How much = safe drinking levels?                               Alcoholics Anonymous: a self-help organisation for people
For men per day: up to 4 standard drinks per day, no more      with alcohol problems - See your local
than 3 days per week                                           telephone book or call the General Service Office on
                                                               (02) 9599 8866 for your nearest local AA.
For women: up to 2 standard drinks per day, no more than 3
days per week                                                  Al-Anon: a self-help group for family, relatives and friends of
                                                               people with alcohol problems.
How much = 1 standard drink?                                   Visit See your local
                                                               telelphone book or call the General Service Office on
Light beer: 1 schooner of 425ml, 2.7% alcohol/vol
                                                               (03) 9620 2166.
Beer: 1 middy of 285ml, 4.9% alcohol/vol
                                                               ACT Alcohol and Drug Help Line: (02) 6205 4545
Wine: 1 glass of 100ml, 12% alcohol/vol
                                                               NT Amity: 1800 629 683 or (08) 8981 8030
Spirits: 1 nip of 30ml, 40% alcohol/vol
                                                               Alcohol and Drug Information Centres (ADIS) in your
Is your drinking cause for concern?                            state (note, 1800 numbers are Freecall for regional
                                                               areas only):
The CAGE test is used by doctors to help determine whether
                                                               NSW: 1800 422 599 or (02) 9361 8000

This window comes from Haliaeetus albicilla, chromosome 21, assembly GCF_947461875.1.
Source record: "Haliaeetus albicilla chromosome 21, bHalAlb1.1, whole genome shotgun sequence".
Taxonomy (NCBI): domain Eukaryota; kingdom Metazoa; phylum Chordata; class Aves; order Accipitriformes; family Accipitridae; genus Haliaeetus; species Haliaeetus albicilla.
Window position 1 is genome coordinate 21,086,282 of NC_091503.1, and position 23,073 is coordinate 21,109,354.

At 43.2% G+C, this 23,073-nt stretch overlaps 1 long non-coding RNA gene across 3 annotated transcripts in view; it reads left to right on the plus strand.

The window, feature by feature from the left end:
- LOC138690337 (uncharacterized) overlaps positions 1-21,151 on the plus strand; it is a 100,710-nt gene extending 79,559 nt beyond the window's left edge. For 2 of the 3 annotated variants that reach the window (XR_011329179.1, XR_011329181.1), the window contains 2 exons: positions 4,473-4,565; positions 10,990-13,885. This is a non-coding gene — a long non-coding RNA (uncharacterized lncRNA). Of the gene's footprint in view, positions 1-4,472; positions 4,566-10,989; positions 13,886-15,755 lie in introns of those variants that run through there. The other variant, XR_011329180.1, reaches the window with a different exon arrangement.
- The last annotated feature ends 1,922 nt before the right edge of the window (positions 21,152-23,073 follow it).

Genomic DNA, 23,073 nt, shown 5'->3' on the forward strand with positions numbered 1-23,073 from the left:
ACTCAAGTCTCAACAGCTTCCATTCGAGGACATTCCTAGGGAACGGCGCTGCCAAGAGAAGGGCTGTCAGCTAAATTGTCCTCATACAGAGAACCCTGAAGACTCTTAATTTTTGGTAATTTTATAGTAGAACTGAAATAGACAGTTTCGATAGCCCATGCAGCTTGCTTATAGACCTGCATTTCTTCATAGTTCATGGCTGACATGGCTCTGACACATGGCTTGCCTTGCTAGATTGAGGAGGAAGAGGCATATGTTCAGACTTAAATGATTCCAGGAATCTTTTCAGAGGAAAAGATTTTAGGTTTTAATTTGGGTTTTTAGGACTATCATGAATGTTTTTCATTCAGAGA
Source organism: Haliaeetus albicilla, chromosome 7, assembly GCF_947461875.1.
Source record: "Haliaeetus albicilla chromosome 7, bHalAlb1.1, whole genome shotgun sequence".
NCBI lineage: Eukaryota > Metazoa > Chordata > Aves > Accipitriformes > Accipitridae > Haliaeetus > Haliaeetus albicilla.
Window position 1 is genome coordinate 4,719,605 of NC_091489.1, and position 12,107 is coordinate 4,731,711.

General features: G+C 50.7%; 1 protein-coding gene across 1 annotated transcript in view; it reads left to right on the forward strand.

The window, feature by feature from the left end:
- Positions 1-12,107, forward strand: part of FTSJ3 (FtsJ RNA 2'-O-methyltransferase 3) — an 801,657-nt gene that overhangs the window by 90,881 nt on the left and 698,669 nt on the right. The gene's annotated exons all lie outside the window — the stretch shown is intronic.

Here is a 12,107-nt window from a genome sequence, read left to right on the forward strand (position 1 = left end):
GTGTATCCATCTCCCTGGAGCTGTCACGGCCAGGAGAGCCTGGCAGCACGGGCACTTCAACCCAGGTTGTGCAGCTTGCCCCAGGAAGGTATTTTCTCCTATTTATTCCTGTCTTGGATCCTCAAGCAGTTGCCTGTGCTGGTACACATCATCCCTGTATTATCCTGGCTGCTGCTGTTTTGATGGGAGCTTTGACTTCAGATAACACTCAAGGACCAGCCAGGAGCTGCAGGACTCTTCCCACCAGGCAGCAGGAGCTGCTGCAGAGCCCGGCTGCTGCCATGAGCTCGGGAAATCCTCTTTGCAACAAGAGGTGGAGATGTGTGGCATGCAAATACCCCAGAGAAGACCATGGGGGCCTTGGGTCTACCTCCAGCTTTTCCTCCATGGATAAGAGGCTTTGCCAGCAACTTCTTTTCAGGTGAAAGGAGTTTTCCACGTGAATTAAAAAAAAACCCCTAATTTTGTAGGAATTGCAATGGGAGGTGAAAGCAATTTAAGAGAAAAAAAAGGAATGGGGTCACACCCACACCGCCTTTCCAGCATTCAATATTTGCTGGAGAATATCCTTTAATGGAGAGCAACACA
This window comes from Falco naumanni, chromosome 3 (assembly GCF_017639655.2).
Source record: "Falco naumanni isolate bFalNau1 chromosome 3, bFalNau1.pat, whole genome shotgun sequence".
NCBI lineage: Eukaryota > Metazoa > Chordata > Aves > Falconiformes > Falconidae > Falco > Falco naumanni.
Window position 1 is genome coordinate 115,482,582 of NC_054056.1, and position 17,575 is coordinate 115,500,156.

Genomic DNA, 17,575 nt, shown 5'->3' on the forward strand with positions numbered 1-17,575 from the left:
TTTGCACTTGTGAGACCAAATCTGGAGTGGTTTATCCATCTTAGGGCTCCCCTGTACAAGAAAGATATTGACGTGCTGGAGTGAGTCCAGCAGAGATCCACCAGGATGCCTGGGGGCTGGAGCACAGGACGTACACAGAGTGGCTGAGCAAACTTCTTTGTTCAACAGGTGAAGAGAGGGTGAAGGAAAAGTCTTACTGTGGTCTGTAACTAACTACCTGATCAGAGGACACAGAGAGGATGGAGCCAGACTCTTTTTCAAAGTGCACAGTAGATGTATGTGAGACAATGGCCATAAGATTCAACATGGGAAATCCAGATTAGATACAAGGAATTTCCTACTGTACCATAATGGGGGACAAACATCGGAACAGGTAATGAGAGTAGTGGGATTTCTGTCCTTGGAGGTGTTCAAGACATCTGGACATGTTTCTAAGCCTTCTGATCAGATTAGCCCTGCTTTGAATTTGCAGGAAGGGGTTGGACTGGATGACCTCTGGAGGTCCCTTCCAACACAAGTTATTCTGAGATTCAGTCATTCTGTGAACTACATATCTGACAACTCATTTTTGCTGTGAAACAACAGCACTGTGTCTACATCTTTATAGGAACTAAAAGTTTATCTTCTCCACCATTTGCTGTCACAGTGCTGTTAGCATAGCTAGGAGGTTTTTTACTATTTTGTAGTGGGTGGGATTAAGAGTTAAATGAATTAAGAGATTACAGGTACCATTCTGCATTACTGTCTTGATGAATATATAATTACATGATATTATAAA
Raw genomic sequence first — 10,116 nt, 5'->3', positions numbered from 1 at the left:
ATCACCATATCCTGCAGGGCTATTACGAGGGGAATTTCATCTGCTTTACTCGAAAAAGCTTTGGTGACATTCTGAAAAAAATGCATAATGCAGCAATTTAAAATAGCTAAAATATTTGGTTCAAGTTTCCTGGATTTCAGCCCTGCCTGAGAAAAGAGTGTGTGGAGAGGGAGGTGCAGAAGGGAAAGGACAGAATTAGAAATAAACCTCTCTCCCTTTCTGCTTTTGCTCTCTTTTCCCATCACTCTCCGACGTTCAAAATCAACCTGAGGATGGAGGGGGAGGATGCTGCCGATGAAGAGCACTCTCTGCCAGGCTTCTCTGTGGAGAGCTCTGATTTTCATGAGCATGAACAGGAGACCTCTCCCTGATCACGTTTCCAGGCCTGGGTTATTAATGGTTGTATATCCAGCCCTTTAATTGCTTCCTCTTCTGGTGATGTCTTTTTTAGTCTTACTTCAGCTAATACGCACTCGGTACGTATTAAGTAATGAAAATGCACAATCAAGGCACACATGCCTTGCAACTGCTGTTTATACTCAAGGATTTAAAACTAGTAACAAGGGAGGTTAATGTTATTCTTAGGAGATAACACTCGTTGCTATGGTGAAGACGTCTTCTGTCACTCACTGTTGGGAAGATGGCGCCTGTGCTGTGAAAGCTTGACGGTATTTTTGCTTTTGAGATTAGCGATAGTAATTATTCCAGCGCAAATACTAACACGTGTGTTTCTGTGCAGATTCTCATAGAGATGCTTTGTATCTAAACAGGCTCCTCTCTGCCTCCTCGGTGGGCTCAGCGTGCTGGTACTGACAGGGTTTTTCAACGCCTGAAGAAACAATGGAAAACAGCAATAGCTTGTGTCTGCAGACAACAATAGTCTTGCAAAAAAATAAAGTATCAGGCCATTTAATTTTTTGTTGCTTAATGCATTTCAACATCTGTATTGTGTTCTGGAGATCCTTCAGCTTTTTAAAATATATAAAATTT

a person is drinking at harmful levels. It consists of four
                                                               Qld: 1800 177 833 or (07) 3236 2414
                                                               SA: 1300 131 340 or (08) 8363 8618
1. Have you ever felt the need to cut down on your drinking?   WA: 1800 198 024 or (08) 9442 5000
                                                               Vic: 1800 888 236 or (03) 9418 1000
2. Have you ever felt annoyed by others asking you about
                                                               Tas: 1800 811 994 or (03) 6233 6722
   your drinking?
                                                               NT: 1800 629 683 or
3. Do you feel guilty about your drinking?                     Darwin (08) 8922 8399
4. Do you ever need an eye-opener in the morning?              Alice Springs (08) 8951 7580

A score of two or more ‘yes’ answers is taken as a sign that
drinking problems are likely.

Where to go for help and support
Your GP: there are many different ways to address the many
kinds of drinking problems that exist. Your GP can point you
in the right direction. Do keep trying new approaches if the
first doesn’t suit you.

The Australian Drug Foundation: (03) 9278 8100 or

NSW Health Better Health Centre: (02) 9816 0452 for
useful NSW Health brochures and information or and click on A-Z Health Topics